Salmond had led the SNP between 1990 and 2000, but had then resigned, only to stand again for the leadership of the SNP in 2004, when he returned as leader after winning 75 percent of the vote. Notwithstanding Salmond’s resignation from the leadership in 2014, Sturgeon was supposedly worried that he would make a bid to return as SNP leader for a third time.
Worried that she might not be able to hold on to the SNP leadership if challenged by the more charismatic Salmond, Sturgeon and her allies, according to Murray, supposedly hatched a plot to discredit and destroy Salmond by fabricating false allegations of sexual misconduct against him.
Sturgeon herself denies the existence of this plot and her alleged role in it.
Murray’s account of his meeting with Salmond and of the alleged plot, and of how it was orchestrated, is set out in his affidavit, which he submitted to the Court at his trial, and which can be found here.
As a member of the SNP, and as a strong supporter of Scotland’s independence, and as a former whistleblower, Murray was, not surprisingly, deeply shocked and alarmed by the information Salmond had given him. This appears to have decided him to provide thorough coverage of Salmond’s trial.
Murray Reports Salmond’s Trial
Regular readers of Consortium News will be familiar with Murray’s detailed reports of Julian Assange’s recent extradition hearing. The vivid detail of these reports, bringing the hearing to life, has been extraordinarily impressive. Murray’s reports of Salmond’s trial were of the same quality.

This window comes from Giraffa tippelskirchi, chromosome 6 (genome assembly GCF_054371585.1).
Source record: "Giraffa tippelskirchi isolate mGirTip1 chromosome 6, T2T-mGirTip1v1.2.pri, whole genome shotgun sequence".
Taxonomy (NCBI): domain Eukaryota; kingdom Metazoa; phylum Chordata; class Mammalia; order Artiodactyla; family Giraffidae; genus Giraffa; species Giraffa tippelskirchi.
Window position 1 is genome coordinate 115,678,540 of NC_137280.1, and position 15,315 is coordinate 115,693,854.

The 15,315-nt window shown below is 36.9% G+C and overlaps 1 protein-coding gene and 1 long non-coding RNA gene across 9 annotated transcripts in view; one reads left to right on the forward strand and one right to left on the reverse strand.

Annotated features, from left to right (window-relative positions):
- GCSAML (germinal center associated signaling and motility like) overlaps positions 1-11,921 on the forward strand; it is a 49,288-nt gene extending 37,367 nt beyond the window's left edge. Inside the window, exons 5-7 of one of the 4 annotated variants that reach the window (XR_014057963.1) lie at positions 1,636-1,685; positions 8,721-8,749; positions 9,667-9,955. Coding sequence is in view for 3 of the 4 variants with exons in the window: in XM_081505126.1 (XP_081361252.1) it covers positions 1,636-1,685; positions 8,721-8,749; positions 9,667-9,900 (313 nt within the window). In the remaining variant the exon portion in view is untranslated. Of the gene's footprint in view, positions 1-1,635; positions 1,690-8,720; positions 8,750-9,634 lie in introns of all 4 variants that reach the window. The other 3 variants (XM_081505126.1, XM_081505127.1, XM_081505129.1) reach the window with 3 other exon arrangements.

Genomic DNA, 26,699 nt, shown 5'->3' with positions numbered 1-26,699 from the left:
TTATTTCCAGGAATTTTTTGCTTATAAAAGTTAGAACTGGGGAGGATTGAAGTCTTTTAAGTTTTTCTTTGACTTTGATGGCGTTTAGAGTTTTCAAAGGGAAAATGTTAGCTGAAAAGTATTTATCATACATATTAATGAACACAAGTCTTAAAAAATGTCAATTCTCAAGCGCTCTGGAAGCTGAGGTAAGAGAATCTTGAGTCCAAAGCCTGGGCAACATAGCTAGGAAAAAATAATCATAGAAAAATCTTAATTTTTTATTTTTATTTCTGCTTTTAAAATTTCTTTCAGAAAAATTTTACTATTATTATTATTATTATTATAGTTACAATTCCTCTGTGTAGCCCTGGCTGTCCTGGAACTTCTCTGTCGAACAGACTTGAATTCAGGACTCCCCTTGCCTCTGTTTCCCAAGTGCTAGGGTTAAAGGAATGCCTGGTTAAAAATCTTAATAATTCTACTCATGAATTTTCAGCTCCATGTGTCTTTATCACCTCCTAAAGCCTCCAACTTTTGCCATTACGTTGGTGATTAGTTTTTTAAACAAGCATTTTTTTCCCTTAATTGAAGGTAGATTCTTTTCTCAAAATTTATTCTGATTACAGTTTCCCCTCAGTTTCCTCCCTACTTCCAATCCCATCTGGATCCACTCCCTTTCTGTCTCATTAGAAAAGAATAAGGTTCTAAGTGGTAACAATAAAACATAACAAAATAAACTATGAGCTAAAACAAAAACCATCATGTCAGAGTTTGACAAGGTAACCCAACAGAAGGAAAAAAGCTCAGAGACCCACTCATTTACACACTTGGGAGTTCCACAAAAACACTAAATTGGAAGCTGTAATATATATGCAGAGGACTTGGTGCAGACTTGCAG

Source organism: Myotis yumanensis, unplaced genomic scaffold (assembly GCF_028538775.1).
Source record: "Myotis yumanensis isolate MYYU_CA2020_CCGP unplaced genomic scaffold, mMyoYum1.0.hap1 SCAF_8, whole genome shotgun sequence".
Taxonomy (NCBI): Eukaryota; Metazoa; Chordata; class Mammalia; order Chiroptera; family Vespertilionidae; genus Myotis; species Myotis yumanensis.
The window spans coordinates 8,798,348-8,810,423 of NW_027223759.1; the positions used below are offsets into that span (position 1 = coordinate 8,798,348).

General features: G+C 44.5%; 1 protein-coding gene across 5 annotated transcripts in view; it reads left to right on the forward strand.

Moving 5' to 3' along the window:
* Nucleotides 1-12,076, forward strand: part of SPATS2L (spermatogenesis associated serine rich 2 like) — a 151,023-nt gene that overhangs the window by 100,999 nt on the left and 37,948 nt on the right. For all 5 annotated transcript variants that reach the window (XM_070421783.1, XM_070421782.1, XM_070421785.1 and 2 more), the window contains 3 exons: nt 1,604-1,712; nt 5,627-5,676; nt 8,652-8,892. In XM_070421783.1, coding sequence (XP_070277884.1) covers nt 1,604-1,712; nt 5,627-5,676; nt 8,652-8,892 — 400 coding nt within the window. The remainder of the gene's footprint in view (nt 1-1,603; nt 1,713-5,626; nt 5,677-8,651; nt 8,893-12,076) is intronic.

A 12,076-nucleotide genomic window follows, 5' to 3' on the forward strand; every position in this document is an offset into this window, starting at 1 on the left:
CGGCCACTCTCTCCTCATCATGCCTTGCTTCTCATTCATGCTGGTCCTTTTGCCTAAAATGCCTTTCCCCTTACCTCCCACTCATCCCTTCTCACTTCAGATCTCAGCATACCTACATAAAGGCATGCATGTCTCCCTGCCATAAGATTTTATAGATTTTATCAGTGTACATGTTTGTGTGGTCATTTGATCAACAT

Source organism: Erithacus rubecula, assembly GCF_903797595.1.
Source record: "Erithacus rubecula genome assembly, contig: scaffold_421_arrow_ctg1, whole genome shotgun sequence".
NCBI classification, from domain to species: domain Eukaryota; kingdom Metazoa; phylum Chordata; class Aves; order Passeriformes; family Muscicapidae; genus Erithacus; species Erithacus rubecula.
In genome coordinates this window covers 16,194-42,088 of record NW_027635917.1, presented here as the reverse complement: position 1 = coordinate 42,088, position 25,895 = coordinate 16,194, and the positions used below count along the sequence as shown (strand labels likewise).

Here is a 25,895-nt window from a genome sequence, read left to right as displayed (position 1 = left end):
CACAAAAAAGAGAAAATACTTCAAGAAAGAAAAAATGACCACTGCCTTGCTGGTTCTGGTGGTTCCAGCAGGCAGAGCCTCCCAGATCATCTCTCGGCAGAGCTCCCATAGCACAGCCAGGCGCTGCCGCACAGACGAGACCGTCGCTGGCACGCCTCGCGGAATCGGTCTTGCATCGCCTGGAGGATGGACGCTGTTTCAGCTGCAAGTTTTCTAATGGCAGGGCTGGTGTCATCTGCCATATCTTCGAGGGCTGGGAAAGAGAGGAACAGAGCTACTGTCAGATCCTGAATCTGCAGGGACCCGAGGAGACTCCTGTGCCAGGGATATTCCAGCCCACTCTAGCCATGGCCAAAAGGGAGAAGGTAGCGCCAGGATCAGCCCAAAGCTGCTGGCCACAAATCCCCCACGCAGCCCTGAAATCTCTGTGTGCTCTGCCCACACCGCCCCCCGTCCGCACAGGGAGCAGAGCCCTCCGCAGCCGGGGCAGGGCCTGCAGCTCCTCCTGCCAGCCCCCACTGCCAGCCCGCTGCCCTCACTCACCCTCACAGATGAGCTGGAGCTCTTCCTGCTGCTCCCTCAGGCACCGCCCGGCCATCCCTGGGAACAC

It is these reports that have led to the case against Murray which was tried by the High Court in Edinburgh on Jan. 27.
Murray Charged With Contempt of Court
The case against Murray is based on the Contempt of Court Act 1981, a piece of British legislation which applies to court proceedings in both England and Scotland. The Act, amongst other things, covers the way trials are reported.
It is important to say that historically, as was the case with the old common law principle of sub judice, which the Act has replaced, the primary purpose of provisions such as those in the Act was to protect the right of the accused to a fair trial by ensuring the integrity of the court process during the trial.
Ensuring the integrity of the court process requires respect for court orders, including orders for the protection of witnesses, as well as proper respect for the court itself, including for the judge who is presiding over the trial, and for the jurors.
Shortly before Salmond’s trial was due to end, Murray was informed by the Court’s security staff that he was no longer permitted to attend because there was an order that he might be in contempt of court.
Shortly after, but some time after the trial had ended with Salmond’s acquittal, Murray was formally charged with contempt of court, and was tried on Jan. 27 in the High Court in Edinburgh.
The case against Murray is in three parts.
Firstly, he is accused of writing reports which might have influenced the conduct of the trial.
Secondly, he is alleged to have reported information concerning a juror who was removed from the jury during the trial.
Thirdly, and perhaps most seriously, he is accused of publishing information about the witnesses who gave evidence against Salmond, which might make their identification possible in breach of a Court order that says the identities of these witnesses should not be disclosed.
Murray denies all the charges.
The Prosecution Case: No Actual Harm Alleged